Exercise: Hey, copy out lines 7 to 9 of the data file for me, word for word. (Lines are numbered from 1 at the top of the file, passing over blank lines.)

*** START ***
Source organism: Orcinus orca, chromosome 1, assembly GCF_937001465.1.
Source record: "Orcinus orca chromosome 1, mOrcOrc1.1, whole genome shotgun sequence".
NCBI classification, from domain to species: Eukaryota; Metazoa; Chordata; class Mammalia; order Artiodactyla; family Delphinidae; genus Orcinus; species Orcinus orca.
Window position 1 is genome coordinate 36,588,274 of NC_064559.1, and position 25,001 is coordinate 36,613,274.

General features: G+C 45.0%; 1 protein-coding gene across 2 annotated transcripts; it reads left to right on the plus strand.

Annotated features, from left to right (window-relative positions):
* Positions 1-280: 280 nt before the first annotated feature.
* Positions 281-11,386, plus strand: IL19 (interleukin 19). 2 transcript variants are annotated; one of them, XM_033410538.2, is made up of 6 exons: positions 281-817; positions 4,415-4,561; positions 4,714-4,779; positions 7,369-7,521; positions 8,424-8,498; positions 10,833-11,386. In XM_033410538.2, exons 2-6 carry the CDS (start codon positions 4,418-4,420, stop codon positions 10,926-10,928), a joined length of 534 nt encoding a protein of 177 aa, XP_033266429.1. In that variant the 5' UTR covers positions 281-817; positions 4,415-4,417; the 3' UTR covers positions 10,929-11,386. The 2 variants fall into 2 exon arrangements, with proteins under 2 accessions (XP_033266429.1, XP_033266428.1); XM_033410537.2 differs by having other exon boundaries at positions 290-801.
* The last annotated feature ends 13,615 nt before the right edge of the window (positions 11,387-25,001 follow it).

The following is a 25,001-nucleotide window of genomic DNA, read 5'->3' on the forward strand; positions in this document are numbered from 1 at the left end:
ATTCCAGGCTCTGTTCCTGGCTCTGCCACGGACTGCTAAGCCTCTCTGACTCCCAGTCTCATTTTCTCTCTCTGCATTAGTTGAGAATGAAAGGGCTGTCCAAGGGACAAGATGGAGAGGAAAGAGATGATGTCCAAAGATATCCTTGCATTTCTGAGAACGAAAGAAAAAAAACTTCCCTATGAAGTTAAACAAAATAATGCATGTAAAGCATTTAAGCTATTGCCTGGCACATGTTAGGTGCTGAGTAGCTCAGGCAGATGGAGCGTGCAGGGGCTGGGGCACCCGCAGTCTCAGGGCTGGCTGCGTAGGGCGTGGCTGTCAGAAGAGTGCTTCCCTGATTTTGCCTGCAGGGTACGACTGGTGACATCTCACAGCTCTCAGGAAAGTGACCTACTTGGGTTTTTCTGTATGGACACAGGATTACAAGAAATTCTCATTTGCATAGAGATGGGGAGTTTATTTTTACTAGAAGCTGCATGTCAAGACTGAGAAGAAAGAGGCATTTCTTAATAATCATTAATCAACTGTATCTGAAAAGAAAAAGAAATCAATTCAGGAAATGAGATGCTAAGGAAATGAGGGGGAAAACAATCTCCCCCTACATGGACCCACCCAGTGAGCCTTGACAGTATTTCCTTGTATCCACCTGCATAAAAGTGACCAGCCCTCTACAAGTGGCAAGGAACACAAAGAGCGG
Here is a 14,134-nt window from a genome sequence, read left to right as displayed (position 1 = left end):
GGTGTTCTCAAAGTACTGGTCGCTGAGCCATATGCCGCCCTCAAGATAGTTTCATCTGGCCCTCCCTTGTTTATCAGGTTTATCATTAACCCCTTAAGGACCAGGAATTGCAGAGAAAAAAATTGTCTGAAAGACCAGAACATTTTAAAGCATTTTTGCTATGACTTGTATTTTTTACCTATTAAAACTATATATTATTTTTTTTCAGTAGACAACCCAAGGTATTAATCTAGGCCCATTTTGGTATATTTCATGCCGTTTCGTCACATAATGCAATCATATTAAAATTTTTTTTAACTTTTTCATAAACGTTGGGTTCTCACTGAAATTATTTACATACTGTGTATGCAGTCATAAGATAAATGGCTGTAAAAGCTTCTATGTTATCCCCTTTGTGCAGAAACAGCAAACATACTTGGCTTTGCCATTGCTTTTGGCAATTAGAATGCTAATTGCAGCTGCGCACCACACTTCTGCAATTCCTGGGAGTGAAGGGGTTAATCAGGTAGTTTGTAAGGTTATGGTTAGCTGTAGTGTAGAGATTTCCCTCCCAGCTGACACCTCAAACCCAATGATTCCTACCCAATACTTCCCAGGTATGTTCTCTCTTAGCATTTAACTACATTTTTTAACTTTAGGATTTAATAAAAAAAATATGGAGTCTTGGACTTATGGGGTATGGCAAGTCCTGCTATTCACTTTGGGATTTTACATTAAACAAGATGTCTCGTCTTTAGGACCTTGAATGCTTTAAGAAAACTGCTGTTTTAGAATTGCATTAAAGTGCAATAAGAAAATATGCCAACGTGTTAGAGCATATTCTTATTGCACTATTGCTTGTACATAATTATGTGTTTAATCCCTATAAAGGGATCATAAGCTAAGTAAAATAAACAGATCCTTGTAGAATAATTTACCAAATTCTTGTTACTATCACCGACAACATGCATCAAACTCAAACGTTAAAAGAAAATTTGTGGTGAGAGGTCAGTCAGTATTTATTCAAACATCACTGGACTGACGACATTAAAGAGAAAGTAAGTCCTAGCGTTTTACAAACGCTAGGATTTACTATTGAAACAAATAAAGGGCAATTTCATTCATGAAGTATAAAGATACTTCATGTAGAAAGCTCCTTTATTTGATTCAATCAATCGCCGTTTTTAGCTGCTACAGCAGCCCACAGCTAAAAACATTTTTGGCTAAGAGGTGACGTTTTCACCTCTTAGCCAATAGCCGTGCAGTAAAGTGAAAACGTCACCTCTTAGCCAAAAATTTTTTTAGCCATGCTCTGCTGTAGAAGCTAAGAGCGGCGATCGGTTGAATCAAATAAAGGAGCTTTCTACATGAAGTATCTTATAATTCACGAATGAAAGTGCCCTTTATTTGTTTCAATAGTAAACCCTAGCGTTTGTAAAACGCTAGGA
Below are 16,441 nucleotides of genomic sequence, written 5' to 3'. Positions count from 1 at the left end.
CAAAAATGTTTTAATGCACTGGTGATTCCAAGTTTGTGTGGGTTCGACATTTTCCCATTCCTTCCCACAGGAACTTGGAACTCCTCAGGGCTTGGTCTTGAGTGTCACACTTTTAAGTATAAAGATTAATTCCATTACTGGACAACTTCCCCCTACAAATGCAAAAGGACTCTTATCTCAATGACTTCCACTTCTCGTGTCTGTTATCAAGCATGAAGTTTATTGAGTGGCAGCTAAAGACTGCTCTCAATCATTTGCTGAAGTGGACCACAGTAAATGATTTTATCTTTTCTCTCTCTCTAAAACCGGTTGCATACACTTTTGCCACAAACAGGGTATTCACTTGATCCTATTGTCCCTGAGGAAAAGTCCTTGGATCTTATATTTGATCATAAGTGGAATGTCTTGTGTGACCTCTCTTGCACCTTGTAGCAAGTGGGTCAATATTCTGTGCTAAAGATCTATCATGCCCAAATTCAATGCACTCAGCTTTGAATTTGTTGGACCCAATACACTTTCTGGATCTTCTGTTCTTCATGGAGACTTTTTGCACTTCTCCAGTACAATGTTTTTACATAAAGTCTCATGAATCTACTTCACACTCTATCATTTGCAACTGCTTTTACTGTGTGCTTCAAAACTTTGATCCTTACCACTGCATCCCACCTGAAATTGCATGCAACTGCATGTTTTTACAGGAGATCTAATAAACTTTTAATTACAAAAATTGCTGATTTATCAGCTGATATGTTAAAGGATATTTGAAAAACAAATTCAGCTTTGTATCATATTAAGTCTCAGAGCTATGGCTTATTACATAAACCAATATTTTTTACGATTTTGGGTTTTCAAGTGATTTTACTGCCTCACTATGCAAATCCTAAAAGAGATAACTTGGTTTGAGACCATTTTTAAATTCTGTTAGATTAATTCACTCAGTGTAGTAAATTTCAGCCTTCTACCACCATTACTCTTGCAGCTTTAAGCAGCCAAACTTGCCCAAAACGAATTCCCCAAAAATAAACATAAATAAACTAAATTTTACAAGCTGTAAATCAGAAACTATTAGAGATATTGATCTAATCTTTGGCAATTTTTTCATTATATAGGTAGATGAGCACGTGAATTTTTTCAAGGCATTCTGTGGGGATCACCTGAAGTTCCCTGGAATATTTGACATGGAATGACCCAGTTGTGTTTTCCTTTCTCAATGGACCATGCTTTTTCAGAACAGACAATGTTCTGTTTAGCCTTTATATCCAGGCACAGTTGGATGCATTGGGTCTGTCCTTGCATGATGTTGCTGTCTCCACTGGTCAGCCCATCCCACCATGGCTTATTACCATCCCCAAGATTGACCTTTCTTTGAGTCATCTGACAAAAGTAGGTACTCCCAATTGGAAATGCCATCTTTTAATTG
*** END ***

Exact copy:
* Positions 1-280: 280 nt before the first annotated feature.
* Positions 281-11,386, plus strand: IL19 (interleukin 19). 2 transcript variants are annotated; one of them, XM_033410538.2, is made up of 6 exons: positions 281-817; positions 4,415-4,561; positions 4,714-4,779; positions 7,369-7,521; positions 8,424-8,498; positions 10,833-11,386. In XM_033410538.2, exons 2-6 carry the CDS (start codon positions 4,418-4,420, stop codon positions 10,926-10,928), a joined length of 534 nt encoding a protein of 177 aa, XP_033266429.1. In that variant the 5' UTR covers positions 281-817; positions 4,415-4,417; the 3' UTR covers positions 10,929-11,386. The 2 variants fall into 2 exon arrangements, with proteins under 2 accessions (XP_033266429.1, XP_033266428.1); XM_033410537.2 differs by having other exon boundaries at positions 290-801.
* The last annotated feature ends 13,615 nt before the right edge of the window (positions 11,387-25,001 follow it).